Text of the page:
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Entry from June 21, 2016
Park and Bark (theatrical movement and singing)

"Park and bark” refers to when a singer—especially in an opera—parks in a certain place and barks out the music. Modern performances try to eliminate “park-and-bark” by having a performer move while singing.

“Parking and barking” was cited in print in 1996 and “park and bark” in 1997.


Google Groups: rec.arts.marching.drumcorps
Snare drums - No longer needed in drum corps
Thomas Tufaro
5/22/96
sure, rudimental drumming is cool and important to the activity, but just standing there and drumming is, well...boring.  A large portion of drum corps’ competative scoring relies on general effect...the way a crowd (and therefore the judges) react to the performance.  A corps that just sits there “parking and barking” will be effectively edited from a top position.  Drum corps has evolved.

Google Groups: rec.arts.marching.drumcorps
Wilmington Scores
Michael Furey
6/27/97
(...)
I loved their closer, though it had a bit too much “park and bark” for my taste.

Google Groups: rec.music.opera
June Anderson’s Anna Bolena
acar...@my-deja.com
11/15/00
(..)
I despise the “park and bark” ( also known as “stand and deliver” ) school of opera performance; and I will forego a lot of trills to get an overall performance as good as Anderson’s.  She made all her high notes with plenty of assurance, and by the end she was very convincingly nuts (the woman must do a great Lucia)

Google Books
Opera Coaching:
Professional Techniques and Considerations

By Alan Montgomery
New York, NY: Routledge
2006
Pg. 111:
“PARK AND BARK”
Before leaving bel canto and entering into Verdi, I feel we should touch on the singing style jokingly, affectionately, and accurately referred to as “park and bark.” What is that?

There are moments in operas when people, usually alone onstage, stand centerstage at the footlights and sing an aria. In some productions this aria is “delivered” in an uninvolved fashion or in a generically phrased way in an attempt to please the audience in the rafters. This tends to come across as a show staged for those in the nosebleed seats, and it has minimal effect dramatically. In essence, the singer “parks” him- or herself in the most important part of the stage and “barks” the music to the rafters, which is to say he or she doesn’t sing it very well. Barking of dogs has no musical line or meaning, and neither does the delivered aria.

Google Groups: Mario Lanza, Tenor
Re: Questions about singing and musical terms
Derek McGovern
12/19/10
(...)
The “bel canto” period was at its peak in the earlier part of the nineteenth century and refers to operas (and a type of singing) that is primarily concerned with making beautiful sounds rather than dramatic effect. Think of the “park and bark” operas like Donizetti’s Lucia di Lammermoor or the operas of Bellini. People may still die in these operas, but they die “beautifully” smile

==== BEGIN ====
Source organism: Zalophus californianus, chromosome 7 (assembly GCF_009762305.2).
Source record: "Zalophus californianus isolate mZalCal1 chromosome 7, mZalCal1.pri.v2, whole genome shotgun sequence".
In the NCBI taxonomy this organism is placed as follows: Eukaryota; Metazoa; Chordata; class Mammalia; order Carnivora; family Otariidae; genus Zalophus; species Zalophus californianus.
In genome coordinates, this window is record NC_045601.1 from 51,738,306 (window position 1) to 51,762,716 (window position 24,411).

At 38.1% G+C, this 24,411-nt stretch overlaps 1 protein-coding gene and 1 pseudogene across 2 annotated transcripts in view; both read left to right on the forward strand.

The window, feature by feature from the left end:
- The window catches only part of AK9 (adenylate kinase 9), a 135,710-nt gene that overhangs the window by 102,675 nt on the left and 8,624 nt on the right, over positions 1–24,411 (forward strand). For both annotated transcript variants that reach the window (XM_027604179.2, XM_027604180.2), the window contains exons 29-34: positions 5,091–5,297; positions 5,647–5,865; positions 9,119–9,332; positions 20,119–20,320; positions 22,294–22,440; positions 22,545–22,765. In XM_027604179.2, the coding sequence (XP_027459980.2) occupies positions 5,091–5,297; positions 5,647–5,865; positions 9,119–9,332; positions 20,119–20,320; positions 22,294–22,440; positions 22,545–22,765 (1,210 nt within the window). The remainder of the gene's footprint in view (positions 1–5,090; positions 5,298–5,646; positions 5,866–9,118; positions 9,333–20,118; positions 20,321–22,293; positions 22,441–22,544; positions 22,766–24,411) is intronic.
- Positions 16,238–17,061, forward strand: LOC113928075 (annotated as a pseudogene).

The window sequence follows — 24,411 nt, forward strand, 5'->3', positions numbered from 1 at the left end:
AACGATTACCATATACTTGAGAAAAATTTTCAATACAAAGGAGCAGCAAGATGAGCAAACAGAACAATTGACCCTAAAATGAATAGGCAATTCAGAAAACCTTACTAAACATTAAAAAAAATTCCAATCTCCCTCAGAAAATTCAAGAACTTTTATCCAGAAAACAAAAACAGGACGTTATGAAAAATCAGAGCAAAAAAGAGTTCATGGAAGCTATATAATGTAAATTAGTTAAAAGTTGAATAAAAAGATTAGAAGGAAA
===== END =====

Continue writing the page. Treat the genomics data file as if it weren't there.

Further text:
Google Books
What Every Singer Needs to Know About the Body (Second Edition)
By Melissa Malde, MaryJean Allen and Kurt-Alexander Zeller
San Diego, CA: Plural Publishing, Inc.
2013
Pg. 189:
Singers who think of themselves primarily (or only) as generators of perfect tones and beautiful musical phrases and don’t claim their responsibility to communicate with the movements of their entire bodies are the source of all the tired jokes about “park and bark” singing.

Google Books
Integrative Performance:
Practice and Theory for the Interdisciplinary Performer

By Experience Bryon
New York, NY: Routledge
2014
Pg. 3:
The parking-and-barking days of opera are gone. Actors are required to have skills in extended movement, as the creation of more physical expressions of theatre is becoming the norm.

Urban Dictionary
park and bark
referring to performers who plant themselves in one spot and sing instead of moving around on stage.
1: He can’t even put on a good show. There’s no razzle, no dazzle. All he does is park and bark.
#park #bark #performance #razzle dazzle #sing
by Amadeus.Cho May 18, 2015

Free Times (Columbia, SC)
Broadway Veteran Gillian Albrecht Leverages Her Experience to Train Others
Act Your Songs

By August Krickel
Wednesday, June 22, 2016
Broadway performer Gillian Albrecht remembers rehearsing a song from the musical Godspell, when she struck a graceful dancer’s pose.

“What are you, a tree?” her director demanded. “Put your arms down.”

She learned an important lesson that day.

“It’s not about posing, or [achieving] that perfect look,” she says, “it’s about what you’re saying” in the song.
(...)
“I’ve always had a mission,” Albrecht says, “that singers can’t just stand and sing — that’s not what the theater is about.”

She coined the phrase “park and bark,” something she strives to help students overcome. 

Posted by Barry Popik
New York CityMusic/Dance/Theatre/Film • Tuesday, June 21, 2016 • Permalink


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